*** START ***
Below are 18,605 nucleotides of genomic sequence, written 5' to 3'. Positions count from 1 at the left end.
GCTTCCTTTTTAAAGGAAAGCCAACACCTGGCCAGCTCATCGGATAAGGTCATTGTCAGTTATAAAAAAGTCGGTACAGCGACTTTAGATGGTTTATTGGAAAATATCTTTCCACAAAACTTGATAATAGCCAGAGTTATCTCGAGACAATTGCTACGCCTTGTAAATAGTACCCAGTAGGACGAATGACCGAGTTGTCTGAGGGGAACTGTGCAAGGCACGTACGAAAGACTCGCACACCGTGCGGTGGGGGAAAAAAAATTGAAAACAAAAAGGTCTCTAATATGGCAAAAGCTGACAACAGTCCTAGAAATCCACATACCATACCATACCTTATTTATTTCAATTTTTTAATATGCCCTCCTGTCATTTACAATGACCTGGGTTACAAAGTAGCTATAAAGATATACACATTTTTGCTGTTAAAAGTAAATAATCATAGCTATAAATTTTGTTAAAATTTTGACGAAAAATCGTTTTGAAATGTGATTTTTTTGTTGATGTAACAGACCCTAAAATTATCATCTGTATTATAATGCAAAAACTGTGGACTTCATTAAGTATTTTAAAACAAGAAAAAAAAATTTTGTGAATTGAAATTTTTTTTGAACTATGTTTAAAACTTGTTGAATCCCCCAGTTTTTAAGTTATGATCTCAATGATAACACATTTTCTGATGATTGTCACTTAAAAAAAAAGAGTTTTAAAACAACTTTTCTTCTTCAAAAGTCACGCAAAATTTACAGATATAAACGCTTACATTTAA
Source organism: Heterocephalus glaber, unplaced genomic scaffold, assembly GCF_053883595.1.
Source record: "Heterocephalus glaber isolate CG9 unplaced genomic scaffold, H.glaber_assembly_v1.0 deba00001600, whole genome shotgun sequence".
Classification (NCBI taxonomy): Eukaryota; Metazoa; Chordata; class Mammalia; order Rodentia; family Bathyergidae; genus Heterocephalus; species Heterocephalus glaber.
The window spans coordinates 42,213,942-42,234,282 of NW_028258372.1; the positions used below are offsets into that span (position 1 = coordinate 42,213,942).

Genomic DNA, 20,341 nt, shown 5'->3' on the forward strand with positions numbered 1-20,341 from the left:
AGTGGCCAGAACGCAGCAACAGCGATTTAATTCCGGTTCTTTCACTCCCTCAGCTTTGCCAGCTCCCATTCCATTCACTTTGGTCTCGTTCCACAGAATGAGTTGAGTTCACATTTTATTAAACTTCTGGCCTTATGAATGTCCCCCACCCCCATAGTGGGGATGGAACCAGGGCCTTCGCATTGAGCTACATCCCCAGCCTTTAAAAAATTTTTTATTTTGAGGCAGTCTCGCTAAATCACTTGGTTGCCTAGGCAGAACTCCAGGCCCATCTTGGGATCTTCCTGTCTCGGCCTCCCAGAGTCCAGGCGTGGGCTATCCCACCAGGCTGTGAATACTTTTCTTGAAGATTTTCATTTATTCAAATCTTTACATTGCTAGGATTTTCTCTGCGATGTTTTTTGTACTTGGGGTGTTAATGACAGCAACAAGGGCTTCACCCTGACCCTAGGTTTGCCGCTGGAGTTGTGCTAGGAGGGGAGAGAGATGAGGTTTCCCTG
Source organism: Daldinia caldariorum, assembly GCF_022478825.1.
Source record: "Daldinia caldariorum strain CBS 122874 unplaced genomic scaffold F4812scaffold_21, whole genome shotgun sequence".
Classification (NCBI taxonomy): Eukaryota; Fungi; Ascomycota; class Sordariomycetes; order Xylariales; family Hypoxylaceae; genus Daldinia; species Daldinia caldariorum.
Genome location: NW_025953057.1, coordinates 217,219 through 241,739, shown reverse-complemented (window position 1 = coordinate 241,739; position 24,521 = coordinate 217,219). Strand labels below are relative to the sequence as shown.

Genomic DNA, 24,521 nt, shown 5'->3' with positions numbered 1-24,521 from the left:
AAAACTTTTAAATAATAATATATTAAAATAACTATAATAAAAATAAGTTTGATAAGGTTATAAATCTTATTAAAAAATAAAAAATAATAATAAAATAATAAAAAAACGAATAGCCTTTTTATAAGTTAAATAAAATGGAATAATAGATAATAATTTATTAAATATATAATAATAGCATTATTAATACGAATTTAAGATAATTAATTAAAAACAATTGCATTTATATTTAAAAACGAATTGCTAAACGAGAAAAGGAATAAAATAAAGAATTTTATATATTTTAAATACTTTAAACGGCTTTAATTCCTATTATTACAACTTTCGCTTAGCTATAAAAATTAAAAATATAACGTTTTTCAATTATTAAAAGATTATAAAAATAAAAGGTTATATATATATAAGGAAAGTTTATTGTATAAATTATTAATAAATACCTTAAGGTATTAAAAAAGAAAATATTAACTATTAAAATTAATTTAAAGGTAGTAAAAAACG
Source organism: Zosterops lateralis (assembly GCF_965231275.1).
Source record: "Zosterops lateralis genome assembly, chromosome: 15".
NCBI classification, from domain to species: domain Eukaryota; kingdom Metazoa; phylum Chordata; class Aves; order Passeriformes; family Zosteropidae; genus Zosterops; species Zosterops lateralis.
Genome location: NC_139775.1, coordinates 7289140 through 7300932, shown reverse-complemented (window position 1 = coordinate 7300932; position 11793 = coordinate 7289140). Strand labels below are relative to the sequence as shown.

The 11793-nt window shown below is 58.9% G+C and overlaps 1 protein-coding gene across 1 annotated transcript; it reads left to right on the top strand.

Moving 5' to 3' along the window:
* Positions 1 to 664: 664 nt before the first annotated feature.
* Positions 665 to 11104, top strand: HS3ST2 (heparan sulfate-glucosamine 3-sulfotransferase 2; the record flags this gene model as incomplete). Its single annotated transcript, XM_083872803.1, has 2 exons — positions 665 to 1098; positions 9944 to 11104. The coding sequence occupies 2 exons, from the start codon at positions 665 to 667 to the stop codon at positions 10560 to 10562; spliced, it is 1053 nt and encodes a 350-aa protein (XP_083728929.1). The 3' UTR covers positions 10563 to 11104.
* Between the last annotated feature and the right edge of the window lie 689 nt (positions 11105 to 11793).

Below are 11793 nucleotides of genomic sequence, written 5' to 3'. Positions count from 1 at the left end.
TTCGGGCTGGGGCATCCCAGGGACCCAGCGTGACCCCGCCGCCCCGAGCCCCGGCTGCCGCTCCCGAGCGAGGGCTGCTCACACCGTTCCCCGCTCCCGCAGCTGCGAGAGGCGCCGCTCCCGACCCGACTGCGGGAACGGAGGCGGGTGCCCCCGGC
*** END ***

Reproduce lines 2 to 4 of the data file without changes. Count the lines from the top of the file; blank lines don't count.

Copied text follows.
GCTTCCTTTTTAAAGGAAAGCCAACACCTGGCCAGCTCATCGGATAAGGTCATTGTCAGTTATAAAAAAGTCGGTACAGCGACTTTAGATGGTTTATTGGAAAATATCTTTCCACAAAACTTGATAATAGCCAGAGTTATCTCGAGACAATTGCTACGCCTTGTAAATAGTACCCAGTAGGACGAATGACCGAGTTGTCTGAGGGGAACTGTGCAAGGCACGTACGAAAGACTCGCACACCGTGCGGTGGGGGAAAAAAAATTGAAAACAAAAAGGTCTCTAATATGGCAAAAGCTGACAACAGTCCTAGAAATCCACATACCATACCATACCTTATTTATTTCAATTTTTTAATATGCCCTCCTGTCATTTACAATGACCTGGGTTACAAAGTAGCTATAAAGATATACACATTTTTGCTGTTAAAAGTAAATAATCATAGCTATAAATTTTGTTAAAATTTTGACGAAAAATCGTTTTGAAATGTGATTTTTTTGTTGATGTAACAGACCCTAAAATTATCATCTGTATTATAATGCAAAAACTGTGGACTTCATTAAGTATTTTAAAACAAGAAAAAAAAATTTTGTGAATTGAAATTTTTTTTGAACTATGTTTAAAACTTGTTGAATCCCCCAGTTTTTAAGTTATGATCTCAATGATAACACATTTTCTGATGATTGTCACTTAAAAAAAAAGAGTTTTAAAACAACTTTTCTTCTTCAAAAGTCACGCAAAATTTACAGATATAAACGCTTACATTTAA
Source organism: Heterocephalus glaber, unplaced genomic scaffold, assembly GCF_053883595.1.
Source record: "Heterocephalus glaber isolate CG9 unplaced genomic scaffold, H.glaber_assembly_v1.0 deba00001600, whole genome shotgun sequence".